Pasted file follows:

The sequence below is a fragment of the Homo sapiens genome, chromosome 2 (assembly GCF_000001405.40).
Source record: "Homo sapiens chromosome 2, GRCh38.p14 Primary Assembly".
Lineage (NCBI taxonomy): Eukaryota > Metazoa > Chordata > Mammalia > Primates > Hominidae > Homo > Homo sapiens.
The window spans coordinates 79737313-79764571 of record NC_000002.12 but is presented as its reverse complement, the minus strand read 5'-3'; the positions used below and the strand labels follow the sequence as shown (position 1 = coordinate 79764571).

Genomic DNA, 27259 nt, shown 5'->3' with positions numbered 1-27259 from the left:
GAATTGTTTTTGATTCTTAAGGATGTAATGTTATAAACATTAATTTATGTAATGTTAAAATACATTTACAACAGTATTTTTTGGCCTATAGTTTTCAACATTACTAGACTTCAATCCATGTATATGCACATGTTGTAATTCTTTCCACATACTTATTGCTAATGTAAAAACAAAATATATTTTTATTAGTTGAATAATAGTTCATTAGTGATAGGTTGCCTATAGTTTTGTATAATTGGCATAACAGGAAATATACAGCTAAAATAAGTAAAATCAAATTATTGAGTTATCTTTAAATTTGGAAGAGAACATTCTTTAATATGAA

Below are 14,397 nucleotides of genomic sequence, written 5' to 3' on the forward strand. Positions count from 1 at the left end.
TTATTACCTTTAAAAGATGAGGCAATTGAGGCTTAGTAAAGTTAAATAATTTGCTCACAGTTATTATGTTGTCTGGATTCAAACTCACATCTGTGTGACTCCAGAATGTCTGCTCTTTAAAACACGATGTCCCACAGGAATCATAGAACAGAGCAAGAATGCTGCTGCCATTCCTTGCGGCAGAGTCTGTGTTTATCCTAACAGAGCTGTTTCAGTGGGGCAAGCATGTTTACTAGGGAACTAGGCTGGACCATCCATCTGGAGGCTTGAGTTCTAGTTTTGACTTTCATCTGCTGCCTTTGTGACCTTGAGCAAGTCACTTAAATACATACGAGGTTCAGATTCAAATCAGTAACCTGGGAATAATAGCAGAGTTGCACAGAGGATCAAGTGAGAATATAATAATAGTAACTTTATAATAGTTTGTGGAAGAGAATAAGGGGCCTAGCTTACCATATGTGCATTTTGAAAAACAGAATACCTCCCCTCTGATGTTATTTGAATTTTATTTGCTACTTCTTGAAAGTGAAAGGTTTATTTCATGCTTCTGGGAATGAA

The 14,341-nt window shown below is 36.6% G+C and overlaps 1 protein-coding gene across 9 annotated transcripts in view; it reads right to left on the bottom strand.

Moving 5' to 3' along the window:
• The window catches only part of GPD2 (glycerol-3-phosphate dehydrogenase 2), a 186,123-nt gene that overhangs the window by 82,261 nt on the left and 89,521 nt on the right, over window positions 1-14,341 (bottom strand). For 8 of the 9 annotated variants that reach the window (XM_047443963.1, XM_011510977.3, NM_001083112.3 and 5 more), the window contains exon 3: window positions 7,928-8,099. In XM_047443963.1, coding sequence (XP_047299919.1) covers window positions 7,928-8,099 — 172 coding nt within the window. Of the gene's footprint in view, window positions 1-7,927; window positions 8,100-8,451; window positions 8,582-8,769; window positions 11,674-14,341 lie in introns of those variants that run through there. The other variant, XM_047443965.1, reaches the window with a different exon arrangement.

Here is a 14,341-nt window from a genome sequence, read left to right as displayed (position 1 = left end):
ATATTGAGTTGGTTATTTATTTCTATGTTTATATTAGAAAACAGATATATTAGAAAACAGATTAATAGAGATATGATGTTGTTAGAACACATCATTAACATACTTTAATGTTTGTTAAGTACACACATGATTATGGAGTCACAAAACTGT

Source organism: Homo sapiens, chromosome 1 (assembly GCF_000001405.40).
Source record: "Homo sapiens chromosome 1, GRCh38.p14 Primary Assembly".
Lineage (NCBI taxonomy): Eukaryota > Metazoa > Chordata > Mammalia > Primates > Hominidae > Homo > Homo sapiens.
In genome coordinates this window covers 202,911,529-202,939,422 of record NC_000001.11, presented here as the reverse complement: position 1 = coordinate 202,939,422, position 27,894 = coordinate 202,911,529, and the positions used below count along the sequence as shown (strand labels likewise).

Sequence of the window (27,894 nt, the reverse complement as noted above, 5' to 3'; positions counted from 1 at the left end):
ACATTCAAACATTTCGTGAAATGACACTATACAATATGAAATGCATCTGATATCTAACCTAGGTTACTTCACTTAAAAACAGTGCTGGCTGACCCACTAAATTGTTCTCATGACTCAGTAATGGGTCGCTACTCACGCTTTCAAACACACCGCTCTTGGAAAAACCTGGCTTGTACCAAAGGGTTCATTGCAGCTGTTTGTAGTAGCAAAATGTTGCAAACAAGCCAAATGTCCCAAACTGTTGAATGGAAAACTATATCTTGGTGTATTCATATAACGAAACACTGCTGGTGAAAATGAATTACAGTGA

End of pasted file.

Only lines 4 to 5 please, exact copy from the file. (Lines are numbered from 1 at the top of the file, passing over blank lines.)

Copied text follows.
The window spans coordinates 79737313-79764571 of record NC_000002.12 but is presented as its reverse complement, the minus strand read 5'-3'; the positions used below and the strand labels follow the sequence as shown (position 1 = coordinate 79764571).

Genomic DNA, 27259 nt, shown 5'->3' with positions numbered 1-27259 from the left: